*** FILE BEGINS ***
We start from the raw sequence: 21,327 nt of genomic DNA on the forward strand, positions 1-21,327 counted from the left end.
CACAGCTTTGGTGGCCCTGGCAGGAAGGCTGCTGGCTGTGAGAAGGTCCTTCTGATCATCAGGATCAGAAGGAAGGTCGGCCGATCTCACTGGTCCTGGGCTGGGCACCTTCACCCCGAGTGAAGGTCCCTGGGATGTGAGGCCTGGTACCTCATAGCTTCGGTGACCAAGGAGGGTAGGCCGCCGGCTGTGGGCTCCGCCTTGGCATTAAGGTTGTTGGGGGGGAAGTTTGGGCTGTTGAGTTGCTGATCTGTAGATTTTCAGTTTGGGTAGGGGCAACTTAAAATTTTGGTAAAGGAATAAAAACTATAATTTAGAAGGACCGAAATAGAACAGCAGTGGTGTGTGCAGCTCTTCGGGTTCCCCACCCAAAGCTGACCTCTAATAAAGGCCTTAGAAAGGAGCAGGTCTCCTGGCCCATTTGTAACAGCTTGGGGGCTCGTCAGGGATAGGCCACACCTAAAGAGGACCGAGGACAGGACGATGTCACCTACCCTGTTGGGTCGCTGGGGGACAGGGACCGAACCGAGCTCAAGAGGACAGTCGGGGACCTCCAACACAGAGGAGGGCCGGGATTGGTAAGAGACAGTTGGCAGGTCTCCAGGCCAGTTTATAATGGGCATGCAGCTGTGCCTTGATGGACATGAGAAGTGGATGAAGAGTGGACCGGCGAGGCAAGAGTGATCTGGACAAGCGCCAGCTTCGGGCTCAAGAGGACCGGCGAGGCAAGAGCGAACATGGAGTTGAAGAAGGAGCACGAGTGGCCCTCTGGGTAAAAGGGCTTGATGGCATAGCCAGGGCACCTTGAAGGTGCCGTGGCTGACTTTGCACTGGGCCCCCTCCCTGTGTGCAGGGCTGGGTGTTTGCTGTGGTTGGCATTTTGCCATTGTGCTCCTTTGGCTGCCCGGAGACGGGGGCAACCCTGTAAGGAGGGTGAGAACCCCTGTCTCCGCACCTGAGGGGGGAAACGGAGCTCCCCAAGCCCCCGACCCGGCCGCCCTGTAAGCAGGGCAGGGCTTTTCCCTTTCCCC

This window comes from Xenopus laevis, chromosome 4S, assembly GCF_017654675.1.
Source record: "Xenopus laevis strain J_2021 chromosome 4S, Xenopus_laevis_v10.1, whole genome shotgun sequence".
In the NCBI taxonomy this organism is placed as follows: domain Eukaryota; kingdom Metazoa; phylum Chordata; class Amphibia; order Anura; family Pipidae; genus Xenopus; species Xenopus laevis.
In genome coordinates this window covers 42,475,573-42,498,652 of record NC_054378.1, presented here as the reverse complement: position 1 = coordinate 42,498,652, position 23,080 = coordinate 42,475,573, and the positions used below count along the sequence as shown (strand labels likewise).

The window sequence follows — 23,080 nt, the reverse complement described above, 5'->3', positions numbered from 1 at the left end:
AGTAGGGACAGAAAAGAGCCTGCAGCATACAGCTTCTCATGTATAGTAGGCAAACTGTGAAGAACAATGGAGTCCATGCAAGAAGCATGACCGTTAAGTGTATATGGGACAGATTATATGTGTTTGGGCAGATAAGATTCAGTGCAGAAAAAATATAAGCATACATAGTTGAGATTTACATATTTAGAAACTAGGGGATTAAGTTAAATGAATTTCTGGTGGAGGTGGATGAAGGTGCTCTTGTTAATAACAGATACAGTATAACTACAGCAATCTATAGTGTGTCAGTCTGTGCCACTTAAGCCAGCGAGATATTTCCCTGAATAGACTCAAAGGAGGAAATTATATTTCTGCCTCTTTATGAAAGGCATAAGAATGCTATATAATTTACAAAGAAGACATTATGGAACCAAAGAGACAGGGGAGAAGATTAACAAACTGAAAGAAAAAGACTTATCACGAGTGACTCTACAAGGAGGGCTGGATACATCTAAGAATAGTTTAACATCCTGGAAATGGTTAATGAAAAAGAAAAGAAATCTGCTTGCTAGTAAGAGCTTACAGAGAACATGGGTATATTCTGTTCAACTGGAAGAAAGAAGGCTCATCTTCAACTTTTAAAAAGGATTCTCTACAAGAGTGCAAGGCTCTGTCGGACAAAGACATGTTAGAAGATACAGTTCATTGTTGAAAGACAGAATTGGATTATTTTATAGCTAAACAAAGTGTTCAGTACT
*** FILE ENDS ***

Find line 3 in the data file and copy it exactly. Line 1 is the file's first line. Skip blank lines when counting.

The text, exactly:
This window comes from Xenopus laevis, chromosome 4S, assembly GCF_017654675.1.